The journey toward Super Bowl LII ended far too prematurely for the Pittsburgh Steelers, sending them into offseason mode before we were ready for it. But we are in it now, and are ready to move on, through the Combine, through free agency, through the draft, into OTAs, and beyond.
We have asked and answered a lot of questions over the years and will continue to do so, and at the moment, there seem to be a ton of questions that need answering. A surprise early exit in the postseason will do that to you though, especially when it happens in the way it did.
You can rest assured that we have the questions, and we will be monitoring developments all throughout the offseason process, all the way down to Latrobe. Pending free agents, possible veteran roster cuts, contract extensions, pre-draft visits, pro days, all of it will have its place when the time arises.
Question: Will the Steelers attempt to feed Matt Feiler some work at center for emergency purposes?
While the Steelers are surely not unique in this, they prefer to have three players on their roster who are capable of playing the center position: one starter who is a center, at least one primary reserve who is fully capable of manning the position, and at least one additional player who had practiced at the position that would be able to line up there in the event of a dire emergency.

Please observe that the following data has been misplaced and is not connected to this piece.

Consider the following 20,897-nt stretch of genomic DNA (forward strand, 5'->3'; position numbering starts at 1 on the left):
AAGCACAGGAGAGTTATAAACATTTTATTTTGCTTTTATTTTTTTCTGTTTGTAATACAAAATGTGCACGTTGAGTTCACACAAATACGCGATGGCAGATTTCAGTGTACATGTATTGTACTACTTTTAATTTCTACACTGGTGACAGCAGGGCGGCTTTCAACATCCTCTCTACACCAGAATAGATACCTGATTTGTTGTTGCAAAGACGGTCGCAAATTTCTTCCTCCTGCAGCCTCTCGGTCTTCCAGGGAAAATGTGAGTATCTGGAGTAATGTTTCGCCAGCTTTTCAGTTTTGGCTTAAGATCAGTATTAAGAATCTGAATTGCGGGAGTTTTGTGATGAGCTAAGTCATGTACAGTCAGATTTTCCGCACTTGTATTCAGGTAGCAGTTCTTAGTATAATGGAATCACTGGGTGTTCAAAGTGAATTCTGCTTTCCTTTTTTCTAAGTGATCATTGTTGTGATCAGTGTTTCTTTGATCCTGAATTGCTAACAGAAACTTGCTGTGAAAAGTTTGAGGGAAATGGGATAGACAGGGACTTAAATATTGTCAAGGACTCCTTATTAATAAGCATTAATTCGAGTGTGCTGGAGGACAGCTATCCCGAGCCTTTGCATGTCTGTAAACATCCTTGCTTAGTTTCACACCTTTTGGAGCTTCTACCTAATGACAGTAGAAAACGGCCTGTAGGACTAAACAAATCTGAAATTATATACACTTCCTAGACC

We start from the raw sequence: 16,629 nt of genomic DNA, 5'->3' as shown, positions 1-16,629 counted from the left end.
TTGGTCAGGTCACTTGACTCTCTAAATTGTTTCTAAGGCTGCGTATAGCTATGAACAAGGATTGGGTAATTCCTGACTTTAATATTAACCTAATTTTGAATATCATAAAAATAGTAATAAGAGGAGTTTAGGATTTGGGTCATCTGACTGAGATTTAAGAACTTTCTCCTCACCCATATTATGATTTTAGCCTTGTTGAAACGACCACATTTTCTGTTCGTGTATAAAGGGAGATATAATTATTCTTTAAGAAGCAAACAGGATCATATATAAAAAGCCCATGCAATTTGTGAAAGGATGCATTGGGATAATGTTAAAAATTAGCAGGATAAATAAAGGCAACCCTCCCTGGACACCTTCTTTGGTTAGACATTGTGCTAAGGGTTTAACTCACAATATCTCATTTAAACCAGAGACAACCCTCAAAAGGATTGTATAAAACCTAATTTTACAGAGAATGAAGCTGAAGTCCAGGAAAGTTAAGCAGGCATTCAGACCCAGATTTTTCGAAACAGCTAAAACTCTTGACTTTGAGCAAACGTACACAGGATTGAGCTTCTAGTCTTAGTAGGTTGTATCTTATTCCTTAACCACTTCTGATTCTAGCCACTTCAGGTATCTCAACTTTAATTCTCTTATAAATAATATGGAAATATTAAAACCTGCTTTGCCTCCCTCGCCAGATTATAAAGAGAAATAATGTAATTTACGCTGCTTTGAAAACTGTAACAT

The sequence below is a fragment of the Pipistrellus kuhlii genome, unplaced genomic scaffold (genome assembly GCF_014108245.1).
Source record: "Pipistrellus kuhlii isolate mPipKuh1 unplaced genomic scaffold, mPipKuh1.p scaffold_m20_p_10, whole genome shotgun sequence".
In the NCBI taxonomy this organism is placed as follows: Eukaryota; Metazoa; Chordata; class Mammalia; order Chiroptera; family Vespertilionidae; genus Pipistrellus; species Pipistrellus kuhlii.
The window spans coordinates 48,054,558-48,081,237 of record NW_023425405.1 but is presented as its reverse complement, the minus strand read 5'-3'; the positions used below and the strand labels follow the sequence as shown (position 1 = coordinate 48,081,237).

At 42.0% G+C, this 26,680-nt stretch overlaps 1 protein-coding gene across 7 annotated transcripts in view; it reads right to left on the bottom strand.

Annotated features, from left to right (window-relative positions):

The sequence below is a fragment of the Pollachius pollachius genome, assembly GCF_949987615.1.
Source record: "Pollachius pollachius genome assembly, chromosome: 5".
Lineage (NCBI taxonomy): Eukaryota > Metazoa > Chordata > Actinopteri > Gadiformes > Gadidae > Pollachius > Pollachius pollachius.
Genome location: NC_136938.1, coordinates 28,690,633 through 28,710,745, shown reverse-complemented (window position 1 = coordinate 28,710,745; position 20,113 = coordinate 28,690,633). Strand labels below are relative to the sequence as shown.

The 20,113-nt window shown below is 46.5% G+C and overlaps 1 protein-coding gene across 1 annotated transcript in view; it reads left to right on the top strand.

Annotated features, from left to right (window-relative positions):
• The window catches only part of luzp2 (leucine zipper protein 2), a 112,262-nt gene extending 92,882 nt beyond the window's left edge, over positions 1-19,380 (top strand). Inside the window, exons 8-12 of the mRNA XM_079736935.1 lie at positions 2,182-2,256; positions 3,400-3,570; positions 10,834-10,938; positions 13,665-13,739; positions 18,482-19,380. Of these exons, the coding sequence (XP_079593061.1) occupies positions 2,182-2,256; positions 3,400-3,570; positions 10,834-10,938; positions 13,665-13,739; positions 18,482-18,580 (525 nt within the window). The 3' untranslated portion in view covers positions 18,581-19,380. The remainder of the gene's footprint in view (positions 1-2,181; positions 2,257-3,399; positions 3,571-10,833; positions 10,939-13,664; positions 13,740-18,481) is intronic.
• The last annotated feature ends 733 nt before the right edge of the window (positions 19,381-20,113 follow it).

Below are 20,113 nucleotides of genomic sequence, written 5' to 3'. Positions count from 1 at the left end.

Most know that for the past few years, that player has been Chris Hubbard, who has now signed with the Cleveland Browns. B.J. Finney is the primary interior reserve today, but prior to him it was Cody Wallace.
Finney remains with the team, but behind him along the interior only Matt Feiler has any sort of meaningful experience. Having primarily been a tackle in a previous stage of his career, he has work extensively at guard in recent years.
The ability to become a center-capable player would go a long way toward increasing his odds of sticking on the roster for at least a few years, given the team’s desire to have at least two backups capable of playing center.
And if the team doesn’t address the offensive line position in the draft, there are slim odds of them finding a player who is capable of filling in that number three position. The other backup is tackle Jerald Hawkins, who has no interior experience. I am aware of no experience that either Ramon Foster or David DeCastro might have snapping.
Mind you, this is not a particularly big deal in the grand scheme of things, but consider last year’s season finale, with Maurkice Pouncey getting the game off. Finney was injured in the first half and Hubbard had to finish the rest of the game.
If Pouncey or Finney suffer an injury and sit out a game, who is going to serve as the backup center? You are one snap away in that instance from fielding a player who has no experience snapping the ball.